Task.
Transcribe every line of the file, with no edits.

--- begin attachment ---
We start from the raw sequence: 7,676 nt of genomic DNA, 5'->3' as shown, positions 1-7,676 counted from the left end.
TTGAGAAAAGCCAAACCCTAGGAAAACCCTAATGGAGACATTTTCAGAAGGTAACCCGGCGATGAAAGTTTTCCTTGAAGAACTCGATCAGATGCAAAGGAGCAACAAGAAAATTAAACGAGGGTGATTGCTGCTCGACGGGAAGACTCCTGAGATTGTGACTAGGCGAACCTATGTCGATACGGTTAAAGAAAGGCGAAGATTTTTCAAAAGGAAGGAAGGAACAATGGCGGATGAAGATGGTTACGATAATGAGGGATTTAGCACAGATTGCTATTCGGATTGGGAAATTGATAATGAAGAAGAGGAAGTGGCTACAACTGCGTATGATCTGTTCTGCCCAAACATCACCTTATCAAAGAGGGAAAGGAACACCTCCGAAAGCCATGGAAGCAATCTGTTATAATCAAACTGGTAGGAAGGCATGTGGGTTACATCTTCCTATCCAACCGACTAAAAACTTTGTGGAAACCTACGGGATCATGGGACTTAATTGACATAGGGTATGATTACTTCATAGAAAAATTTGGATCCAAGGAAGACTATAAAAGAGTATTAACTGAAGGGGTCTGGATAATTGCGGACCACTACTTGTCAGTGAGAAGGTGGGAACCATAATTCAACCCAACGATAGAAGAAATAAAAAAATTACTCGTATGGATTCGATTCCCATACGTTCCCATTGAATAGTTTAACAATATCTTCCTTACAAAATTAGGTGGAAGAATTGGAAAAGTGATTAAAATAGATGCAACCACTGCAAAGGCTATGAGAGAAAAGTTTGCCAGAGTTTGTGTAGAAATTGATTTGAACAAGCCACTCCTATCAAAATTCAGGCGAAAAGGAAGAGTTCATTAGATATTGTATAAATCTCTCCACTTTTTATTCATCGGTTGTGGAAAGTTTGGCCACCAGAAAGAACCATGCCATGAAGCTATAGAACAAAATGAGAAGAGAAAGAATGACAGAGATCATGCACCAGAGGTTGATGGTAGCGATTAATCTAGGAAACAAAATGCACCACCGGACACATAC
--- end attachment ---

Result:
We start from the raw sequence: 7,676 nt of genomic DNA, 5'->3' as shown, positions 1-7,676 counted from the left end.
TTGAGAAAAGCCAAACCCTAGGAAAACCCTAATGGAGACATTTTCAGAAGGTAACCCGGCGATGAAAGTTTTCCTTGAAGAACTCGATCAGATGCAAAGGAGCAACAAGAAAATTAAACGAGGGTGATTGCTGCTCGACGGGAAGACTCCTGAGATTGTGACTAGGCGAACCTATGTCGATACGGTTAAAGAAAGGCGAAGATTTTTCAAAAGGAAGGAAGGAACAATGGCGGATGAAGATGGTTACGATAATGAGGGATTTAGCACAGATTGCTATTCGGATTGGGAAATTGATAATGAAGAAGAGGAAGTGGCTACAACTGCGTATGATCTGTTCTGCCCAAACATCACCTTATCAAAGAGGGAAAGGAACACCTCCGAAAGCCATGGAAGCAATCTGTTATAATCAAACTGGTAGGAAGGCATGTGGGTTACATCTTCCTATCCAACCGACTAAAAACTTTGTGGAAACCTACGGGATCATGGGACTTAATTGACATAGGGTATGATTACTTCATAGAAAAATTTGGATCCAAGGAAGACTATAAAAGAGTATTAACTGAAGGGGTCTGGATAATTGCGGACCACTACTTGTCAGTGAGAAGGTGGGAACCATAATTCAACCCAACGATAGAAGAAATAAAAAAATTACTCGTATGGATTCGATTCCCATACGTTCCCATTGAATAGTTTAACAATATCTTCCTTACAAAATTAGGTGGAAGAATTGGAAAAGTGATTAAAATAGATGCAACCACTGCAAAGGCTATGAGAGAAAAGTTTGCCAGAGTTTGTGTAGAAATTGATTTGAACAAGCCACTCCTATCAAAATTCAGGCGAAAAGGAAGAGTTCATTAGATATTGTATAAATCTCTCCACTTTTTATTCATCGGTTGTGGAAAGTTTGGCCACCAGAAAGAACCATGCCATGAAGCTATAGAACAAAATGAGAAGAGAAAGAATGACAGAGATCATGCACCAGAGGTTGATGGTAGCGATTAATCTAGGAAACAAAATGCACCACCGGACACATAC